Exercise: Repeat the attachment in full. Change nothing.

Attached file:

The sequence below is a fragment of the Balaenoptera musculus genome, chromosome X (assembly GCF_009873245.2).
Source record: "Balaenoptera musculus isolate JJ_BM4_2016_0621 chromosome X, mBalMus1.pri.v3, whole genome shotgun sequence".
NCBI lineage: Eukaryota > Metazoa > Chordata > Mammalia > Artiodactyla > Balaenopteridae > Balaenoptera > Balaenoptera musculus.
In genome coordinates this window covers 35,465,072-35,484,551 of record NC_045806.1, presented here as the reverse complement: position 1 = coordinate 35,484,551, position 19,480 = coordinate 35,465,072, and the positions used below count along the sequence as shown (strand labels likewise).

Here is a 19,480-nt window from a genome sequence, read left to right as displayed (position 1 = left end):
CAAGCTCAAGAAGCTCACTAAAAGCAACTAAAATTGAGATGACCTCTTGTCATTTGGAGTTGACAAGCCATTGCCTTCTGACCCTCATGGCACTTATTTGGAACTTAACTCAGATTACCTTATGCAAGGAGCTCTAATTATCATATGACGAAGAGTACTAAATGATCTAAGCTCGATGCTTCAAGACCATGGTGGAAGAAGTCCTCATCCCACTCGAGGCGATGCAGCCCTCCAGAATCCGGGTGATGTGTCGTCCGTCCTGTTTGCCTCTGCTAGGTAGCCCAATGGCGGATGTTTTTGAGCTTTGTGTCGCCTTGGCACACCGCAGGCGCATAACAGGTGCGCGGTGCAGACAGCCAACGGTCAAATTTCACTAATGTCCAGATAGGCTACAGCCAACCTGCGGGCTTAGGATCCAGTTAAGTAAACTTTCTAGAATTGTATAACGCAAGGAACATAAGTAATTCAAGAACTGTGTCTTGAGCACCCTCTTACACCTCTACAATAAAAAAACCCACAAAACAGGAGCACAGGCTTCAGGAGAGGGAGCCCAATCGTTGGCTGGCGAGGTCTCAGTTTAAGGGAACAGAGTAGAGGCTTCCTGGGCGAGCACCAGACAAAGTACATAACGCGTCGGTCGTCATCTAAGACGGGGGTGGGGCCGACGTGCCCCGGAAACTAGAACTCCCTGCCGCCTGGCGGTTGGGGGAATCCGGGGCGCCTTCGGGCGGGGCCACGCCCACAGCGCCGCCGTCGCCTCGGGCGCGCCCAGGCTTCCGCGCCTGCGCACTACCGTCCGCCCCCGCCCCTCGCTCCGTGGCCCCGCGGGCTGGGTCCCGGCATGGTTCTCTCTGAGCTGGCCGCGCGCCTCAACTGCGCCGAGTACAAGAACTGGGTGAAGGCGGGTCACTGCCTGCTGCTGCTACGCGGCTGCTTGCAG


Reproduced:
The sequence below is a fragment of the Balaenoptera musculus genome, chromosome X (assembly GCF_009873245.2).
Source record: "Balaenoptera musculus isolate JJ_BM4_2016_0621 chromosome X, mBalMus1.pri.v3, whole genome shotgun sequence".
NCBI lineage: Eukaryota > Metazoa > Chordata > Mammalia > Artiodactyla > Balaenopteridae > Balaenoptera > Balaenoptera musculus.
In genome coordinates this window covers 35,465,072-35,484,551 of record NC_045806.1, presented here as the reverse complement: position 1 = coordinate 35,484,551, position 19,480 = coordinate 35,465,072, and the positions used below count along the sequence as shown (strand labels likewise).

Here is a 19,480-nt window from a genome sequence, read left to right as displayed (position 1 = left end):
CAAGCTCAAGAAGCTCACTAAAAGCAACTAAAATTGAGATGACCTCTTGTCATTTGGAGTTGACAAGCCATTGCCTTCTGACCCTCATGGCACTTATTTGGAACTTAACTCAGATTACCTTATGCAAGGAGCTCTAATTATCATATGACGAAGAGTACTAAATGATCTAAGCTCGATGCTTCAAGACCATGGTGGAAGAAGTCCTCATCCCACTCGAGGCGATGCAGCCCTCCAGAATCCGGGTGATGTGTCGTCCGTCCTGTTTGCCTCTGCTAGGTAGCCCAATGGCGGATGTTTTTGAGCTTTGTGTCGCCTTGGCACACCGCAGGCGCATAACAGGTGCGCGGTGCAGACAGCCAACGGTCAAATTTCACTAATGTCCAGATAGGCTACAGCCAACCTGCGGGCTTAGGATCCAGTTAAGTAAACTTTCTAGAATTGTATAACGCAAGGAACATAAGTAATTCAAGAACTGTGTCTTGAGCACCCTCTTACACCTCTACAATAAAAAAACCCACAAAACAGGAGCACAGGCTTCAGGAGAGGGAGCCCAATCGTTGGCTGGCGAGGTCTCAGTTTAAGGGAACAGAGTAGAGGCTTCCTGGGCGAGCACCAGACAAAGTACATAACGCGTCGGTCGTCATCTAAGACGGGGGTGGGGCCGACGTGCCCCGGAAACTAGAACTCCCTGCCGCCTGGCGGTTGGGGGAATCCGGGGCGCCTTCGGGCGGGGCCACGCCCACAGCGCCGCCGTCGCCTCGGGCGCGCCCAGGCTTCCGCGCCTGCGCACTACCGTCCGCCCCCGCCCCTCGCTCCGTGGCCCCGCGGGCTGGGTCCCGGCATGGTTCTCTCTGAGCTGGCCGCGCGCCTCAACTGCGCCGAGTACAAGAACTGGGTGAAGGCGGGTCACTGCCTGCTGCTGCTACGCGGCTGCTTGCAG